growing up good

mothering, homeschooling, and me

Veggie Soup, Part 1

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It’s winter and I love soup. I love it’s warmness, it’s comfort, and  it’s ability to get several servings of veggies in my children in one meal.

We were on the road a lot in November, and in addition to the holiday meals and dining out at our favorite restaurants, we also had a lot of meals on the road, and for simplicity’s sake, that means a lot of fast food. I was ready for some veggies by the time we got home. So after a stop at a grocery store to re-stock our empty fridge, I decided to make a very veggie soup.

Gather your veggies!

DSC_0091Start with these:





 olive oil

Put in a pan. Sautee.

This is how most good soups start. 


Then get choppin’!

Here’s what I had that I wanted to use:






Butternut Squash

Sweet Potato




 This is what I used. I didn’t measure a single thing, but just eyeballed approximate amounts that I wanted to include. Yeah, that means that I made WAY too much soup, but hey, it was good.  Use whatever veggies you like in soup. Play around with different combinations.  But, start with your most-dense veggies. Basically, you want to put the veggies in first that take the longest to cook. (ex: Sweet potatoes cook faster than regular potatoes, so I add them after I’ve allowed the regular potatoes to cook). Oh, and use a good waxy potato- like reds or Yukon Gold, they won’t completely turn to much if you happen to overcook them.

But wait…you need a liquid. So, unless you have a sous chef that’s helping you out, after you sautee the onions and such, you’re going to need a liquid to cook your veggies in.I use chicken broth. It’s easy. I also use chicken boullion (not the cubes, I buy a container you scoop out w/ a spoon) and water with good success. You could also use veggie broth if you have some good stuff. I think I added 8 cups of water+ bouillon/broth combo and 2 cans of tomatoes.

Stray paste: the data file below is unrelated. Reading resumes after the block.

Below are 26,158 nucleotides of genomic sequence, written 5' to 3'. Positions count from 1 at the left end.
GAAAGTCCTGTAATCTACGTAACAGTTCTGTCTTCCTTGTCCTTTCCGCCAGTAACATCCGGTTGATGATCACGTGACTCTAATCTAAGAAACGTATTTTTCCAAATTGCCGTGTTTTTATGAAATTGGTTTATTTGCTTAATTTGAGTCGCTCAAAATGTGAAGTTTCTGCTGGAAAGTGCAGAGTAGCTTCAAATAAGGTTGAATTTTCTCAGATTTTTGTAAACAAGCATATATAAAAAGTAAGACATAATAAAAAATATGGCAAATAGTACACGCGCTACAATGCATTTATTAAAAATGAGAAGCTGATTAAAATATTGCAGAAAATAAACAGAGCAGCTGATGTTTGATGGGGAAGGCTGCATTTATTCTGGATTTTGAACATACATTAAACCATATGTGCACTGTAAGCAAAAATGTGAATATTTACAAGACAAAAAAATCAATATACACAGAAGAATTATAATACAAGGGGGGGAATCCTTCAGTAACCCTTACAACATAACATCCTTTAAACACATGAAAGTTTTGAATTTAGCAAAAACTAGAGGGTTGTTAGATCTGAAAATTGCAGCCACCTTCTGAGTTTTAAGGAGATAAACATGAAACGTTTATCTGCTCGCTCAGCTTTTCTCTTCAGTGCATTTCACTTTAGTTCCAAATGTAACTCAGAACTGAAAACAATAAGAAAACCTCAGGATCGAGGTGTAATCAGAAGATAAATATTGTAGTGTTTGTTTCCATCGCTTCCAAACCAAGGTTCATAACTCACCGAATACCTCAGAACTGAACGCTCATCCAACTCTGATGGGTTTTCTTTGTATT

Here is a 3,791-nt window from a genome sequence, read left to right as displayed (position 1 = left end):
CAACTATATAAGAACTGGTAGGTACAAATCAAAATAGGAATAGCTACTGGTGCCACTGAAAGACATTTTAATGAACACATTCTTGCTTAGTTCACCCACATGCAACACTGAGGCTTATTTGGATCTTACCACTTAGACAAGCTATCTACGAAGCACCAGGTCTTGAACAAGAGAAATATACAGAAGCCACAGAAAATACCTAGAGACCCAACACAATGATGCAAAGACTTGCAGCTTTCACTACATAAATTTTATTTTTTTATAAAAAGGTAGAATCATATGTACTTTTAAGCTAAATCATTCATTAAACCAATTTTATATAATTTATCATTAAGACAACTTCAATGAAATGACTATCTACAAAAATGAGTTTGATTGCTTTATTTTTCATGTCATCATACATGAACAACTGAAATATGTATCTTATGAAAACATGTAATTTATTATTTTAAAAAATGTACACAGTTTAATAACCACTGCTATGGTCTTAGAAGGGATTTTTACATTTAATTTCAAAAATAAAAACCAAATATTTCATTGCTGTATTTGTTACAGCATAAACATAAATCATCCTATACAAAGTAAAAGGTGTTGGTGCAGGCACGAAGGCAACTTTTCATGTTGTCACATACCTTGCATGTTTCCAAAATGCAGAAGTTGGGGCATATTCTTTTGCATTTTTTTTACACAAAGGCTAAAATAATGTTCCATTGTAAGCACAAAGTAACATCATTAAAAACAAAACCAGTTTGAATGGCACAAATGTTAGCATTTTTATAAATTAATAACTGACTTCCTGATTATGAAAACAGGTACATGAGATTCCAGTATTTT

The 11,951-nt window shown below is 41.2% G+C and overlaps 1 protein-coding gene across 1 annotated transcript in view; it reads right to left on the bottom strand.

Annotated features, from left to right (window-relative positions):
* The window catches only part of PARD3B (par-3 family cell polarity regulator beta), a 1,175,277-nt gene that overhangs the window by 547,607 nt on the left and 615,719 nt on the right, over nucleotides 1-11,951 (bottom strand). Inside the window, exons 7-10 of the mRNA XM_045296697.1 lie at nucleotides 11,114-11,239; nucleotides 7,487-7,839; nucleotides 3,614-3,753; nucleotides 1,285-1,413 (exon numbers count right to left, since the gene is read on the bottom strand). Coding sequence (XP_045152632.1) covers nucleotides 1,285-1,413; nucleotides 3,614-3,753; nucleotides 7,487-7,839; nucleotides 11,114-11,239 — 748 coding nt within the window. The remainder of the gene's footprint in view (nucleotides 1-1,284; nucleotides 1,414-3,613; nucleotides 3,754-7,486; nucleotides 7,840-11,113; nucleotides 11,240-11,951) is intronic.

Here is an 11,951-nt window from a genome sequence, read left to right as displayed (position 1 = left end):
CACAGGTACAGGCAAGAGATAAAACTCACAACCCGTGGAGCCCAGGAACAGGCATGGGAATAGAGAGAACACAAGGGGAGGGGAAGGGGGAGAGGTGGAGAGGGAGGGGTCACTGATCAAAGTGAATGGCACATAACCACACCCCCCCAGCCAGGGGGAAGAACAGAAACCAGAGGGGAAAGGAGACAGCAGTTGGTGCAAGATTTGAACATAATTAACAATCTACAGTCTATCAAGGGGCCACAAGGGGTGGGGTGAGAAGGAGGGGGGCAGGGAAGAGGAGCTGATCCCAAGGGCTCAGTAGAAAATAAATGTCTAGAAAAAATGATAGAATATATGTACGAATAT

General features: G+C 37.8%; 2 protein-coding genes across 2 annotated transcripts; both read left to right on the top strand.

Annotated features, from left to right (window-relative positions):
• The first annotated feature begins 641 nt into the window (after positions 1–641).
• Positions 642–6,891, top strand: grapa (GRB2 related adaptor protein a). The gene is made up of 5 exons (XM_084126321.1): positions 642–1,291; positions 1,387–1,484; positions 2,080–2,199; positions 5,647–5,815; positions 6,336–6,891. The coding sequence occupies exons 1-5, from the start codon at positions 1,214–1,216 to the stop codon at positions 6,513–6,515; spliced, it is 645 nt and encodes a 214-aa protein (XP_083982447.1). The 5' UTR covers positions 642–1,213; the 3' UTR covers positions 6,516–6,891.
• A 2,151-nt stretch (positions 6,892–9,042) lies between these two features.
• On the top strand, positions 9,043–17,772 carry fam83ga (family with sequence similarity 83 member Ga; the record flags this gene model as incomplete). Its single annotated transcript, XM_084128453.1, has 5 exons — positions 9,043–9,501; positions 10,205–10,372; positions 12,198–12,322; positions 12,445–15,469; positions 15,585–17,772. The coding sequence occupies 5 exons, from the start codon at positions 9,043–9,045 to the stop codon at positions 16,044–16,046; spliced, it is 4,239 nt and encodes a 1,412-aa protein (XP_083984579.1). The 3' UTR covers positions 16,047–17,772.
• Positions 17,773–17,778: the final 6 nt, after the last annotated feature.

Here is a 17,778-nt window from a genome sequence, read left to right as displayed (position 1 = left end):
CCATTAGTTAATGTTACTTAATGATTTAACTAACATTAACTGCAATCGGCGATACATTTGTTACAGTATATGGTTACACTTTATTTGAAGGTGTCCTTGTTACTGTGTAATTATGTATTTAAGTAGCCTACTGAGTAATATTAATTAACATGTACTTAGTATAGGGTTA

If you want a more tomato-y soup, add in a can of crushed tomatoes. That also thickens it up a bit.

Finish adding you veggies, bring to a boil, and then turn down your heat and cover, letting it simmer for awhile.

DSC_0101And that would be my last picture of this particular soup. Evidently I’m still getting the hang of this whole capture-the-entire-process-so-you-can-blog-about-it idea.

So I simmered it awhile. Then I tasted it. Add salt and pepper, as needed. Cumin, chili powder, paprika, curry, tumeric- they are all good too. Play with different combinations, but start with small quantities until you’re familiar with their flavor profile.

Then I served it with some garlic cheese bread made from a nice crusty loaf from the bakery. Delish.

Changes you could make:

Change any of the veggies- take some out, add some, change quantities. It’s totally up to you.

Add rice or pasta with the veggies. Cook until everything is tender.

Add in some leftover cooked chicken at the end, heat through.

Add a can of beans or two.

Serve in bread bowls.

Serve with corn bread or grilled cheese.

And a nice touch? top with some shredded cheese and/or diced green onions. Yum!

dumplings! I haven’t added dumplings in a long time…

The moral of my soup story is that soup is a very forgiving, very beginner-friendly meal. You can make it as kid friendly as you like- a simple carrot, chicken, and pasta soup is a favorite in my house. You can also get adventurous! Don’t be afraid to try new combinations! Bacon! Sausage! Spinach! See what you can get away with!



Author: Growing Up Good

Mom of 3 under 6. Expert coffee drinker. Homeschooler. Wanna-be-sewer. From-scratch cooker. And pizza orderer.

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